Are we getting returns on our investments in education?

by Daniel Salinas 
Analyst, Education and Skills Directorate

Countries and economies participating in PISA have invested substantial resources and used a wide variety of strategies during the past ten years to improve the quality of their schools. Have these efforts paid off? Yes and no. As this month’s PISA in Focus explains, schools are better-staffed and better-equipped today than they were a decade ago, and the learning environment in schools has improved as well, particularly when it comes to teacher-student relations. But other aspects measured by PISA in 2003 and 2012, such as the degree to which low- and top-performing students or socio-economically disadvantaged and advantaged students attend the same school (i.e. schools’ academic and social inclusion, respectively), show no clear progress across OECD countries during the period.

OECD countries significantly increased their expenditure in primary and secondary schools during the past decade, and a significant part of this investment has focused on teachers. For example, in 2012, 17% of students across OECD countries attended schools whose principal reported that a lack of qualified mathematics teachers hinders instruction; in 2003, 22% of students attended such schools. In 29 out of 38 countries and economies with comparable data, the quality of educational materials available to schools, such as laboratory equipment, textbooks and computers, also improved during the period. The improvements were particularly striking in Poland, the Russian Federation, Turkey and Uruguay. And the quality of schools’ physical infrastructure, including school buildings and heating and cooling systems, also improved significantly during the past decade, on average across OECD countries.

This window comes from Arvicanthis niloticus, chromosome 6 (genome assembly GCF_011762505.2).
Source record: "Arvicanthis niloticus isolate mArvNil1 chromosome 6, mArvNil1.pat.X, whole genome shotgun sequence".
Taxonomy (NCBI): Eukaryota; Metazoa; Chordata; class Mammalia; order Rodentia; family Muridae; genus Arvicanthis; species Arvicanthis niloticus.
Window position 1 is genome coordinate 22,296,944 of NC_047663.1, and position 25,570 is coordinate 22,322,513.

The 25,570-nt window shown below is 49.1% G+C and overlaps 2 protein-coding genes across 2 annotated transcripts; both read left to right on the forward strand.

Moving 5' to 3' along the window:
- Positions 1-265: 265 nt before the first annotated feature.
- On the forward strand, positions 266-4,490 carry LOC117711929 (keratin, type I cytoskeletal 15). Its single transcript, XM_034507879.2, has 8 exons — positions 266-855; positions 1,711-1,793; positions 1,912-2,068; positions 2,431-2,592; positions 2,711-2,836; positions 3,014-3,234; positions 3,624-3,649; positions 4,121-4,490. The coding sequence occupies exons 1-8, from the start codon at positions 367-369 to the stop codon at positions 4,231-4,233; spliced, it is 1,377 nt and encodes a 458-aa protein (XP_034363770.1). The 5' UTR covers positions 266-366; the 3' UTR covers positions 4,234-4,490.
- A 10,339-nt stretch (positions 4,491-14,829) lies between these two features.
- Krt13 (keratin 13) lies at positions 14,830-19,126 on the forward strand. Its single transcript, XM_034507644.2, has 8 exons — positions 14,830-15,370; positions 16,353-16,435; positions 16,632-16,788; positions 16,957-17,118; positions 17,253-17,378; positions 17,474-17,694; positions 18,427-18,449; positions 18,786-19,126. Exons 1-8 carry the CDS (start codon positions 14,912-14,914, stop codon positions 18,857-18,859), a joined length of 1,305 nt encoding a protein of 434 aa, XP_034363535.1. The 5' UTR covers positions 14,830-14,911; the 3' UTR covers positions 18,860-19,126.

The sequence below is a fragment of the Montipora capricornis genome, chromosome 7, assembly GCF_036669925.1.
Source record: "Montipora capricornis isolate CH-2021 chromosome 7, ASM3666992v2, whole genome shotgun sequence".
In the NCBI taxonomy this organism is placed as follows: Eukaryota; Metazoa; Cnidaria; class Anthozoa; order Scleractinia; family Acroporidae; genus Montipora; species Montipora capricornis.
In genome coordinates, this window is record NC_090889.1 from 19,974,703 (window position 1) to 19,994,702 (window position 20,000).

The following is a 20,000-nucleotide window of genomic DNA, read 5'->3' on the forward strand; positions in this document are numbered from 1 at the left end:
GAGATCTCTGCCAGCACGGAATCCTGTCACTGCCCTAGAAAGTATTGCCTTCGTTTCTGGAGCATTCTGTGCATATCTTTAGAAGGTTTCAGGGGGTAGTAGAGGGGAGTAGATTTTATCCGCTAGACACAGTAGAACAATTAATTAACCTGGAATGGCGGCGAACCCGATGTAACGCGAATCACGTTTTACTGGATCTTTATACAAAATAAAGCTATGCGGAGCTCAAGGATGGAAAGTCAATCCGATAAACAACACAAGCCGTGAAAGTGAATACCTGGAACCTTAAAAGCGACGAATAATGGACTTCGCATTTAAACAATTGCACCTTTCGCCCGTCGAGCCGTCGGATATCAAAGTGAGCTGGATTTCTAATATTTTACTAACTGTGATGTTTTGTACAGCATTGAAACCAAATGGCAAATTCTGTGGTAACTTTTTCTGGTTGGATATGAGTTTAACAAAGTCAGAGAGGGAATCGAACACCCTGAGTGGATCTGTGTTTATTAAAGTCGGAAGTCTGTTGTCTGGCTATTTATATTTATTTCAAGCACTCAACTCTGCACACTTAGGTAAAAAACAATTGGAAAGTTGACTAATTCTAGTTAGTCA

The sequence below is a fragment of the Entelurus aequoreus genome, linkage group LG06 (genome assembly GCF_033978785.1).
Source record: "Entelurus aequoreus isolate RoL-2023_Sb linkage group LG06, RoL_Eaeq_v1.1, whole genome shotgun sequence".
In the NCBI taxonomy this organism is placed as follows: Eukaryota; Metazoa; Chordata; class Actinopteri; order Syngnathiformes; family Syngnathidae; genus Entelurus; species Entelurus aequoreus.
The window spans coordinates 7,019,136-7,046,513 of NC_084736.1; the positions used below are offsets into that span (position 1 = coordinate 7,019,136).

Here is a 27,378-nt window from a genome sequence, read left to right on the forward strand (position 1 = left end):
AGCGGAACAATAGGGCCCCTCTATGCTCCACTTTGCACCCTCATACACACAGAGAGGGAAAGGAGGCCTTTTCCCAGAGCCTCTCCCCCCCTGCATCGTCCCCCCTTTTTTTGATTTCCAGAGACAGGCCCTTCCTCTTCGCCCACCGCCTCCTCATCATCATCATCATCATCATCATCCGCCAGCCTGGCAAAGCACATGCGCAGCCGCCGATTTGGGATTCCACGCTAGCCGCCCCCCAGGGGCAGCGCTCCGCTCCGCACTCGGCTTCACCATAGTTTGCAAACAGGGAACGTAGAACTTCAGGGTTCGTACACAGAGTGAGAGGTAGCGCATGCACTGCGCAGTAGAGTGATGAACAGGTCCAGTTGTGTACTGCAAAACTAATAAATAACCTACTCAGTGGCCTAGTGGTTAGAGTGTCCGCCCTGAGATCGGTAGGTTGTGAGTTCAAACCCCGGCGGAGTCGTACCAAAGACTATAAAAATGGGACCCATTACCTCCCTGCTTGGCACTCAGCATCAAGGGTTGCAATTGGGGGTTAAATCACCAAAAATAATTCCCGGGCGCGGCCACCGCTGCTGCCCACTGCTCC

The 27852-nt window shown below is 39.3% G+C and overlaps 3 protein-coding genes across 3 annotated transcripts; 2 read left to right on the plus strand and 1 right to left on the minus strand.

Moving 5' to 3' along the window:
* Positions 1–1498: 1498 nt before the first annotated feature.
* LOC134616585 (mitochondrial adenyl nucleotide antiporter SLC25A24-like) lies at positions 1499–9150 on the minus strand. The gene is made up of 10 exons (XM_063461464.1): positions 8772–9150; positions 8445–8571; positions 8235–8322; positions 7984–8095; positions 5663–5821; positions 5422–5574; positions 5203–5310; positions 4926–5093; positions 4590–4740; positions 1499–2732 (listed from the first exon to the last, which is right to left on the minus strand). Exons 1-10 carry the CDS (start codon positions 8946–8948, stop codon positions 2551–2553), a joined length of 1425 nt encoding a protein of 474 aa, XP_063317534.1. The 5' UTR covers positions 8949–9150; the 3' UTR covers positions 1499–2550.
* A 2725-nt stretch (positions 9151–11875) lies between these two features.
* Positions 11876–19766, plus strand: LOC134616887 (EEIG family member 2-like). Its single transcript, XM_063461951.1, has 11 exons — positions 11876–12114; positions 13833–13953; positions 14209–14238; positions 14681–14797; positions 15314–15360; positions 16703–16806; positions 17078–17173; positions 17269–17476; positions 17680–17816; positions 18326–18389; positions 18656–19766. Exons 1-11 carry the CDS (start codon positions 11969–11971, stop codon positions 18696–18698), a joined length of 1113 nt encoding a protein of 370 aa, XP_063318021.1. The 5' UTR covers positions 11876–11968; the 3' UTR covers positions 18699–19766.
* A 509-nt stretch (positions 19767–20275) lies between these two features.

PISA has shown that without positive learning environments, improving the quality of resources will not yield higher student achievement. The good news is that during the past ten years, the learning environment in schools has also improved in many ways. For example, teacher-student relations were better in 2012 than in 2003 in all the countries and economies that participated in PISA in both years, except Tunisia. Discipline in class also improved, and the incidence of student truancy fell.

But countries and economies still have work to do to make their schools more inclusive. The degree to which students from different socio-economic backgrounds attend the same school did not change between 2003 and 2012, while students with different academic abilities and needs were less likely to attend the same school in 2012 than they were in 2003, on average across OECD countries. Schools became significantly less socially inclusive in Hong Kong-China, Latvia and New Zealand, and significantly more socially inclusive in Italy, Japan, Korea, Switzerland and Turkey.

So two thumbs up and one thumbs down: better educational resources and better learning environments will necessarily have only limited impact if disadvantaged and struggling students don’t have access to them.

PISA in Focus No. 52: How have schools changed over the past decade?
PISA in Focus No. 52: Établissements d’enseignement : quelles évolutions au cours des 10 dernières années ?
Photo credit: Chalk drawing of hopscotch game with dollar signs / @Shutterstock


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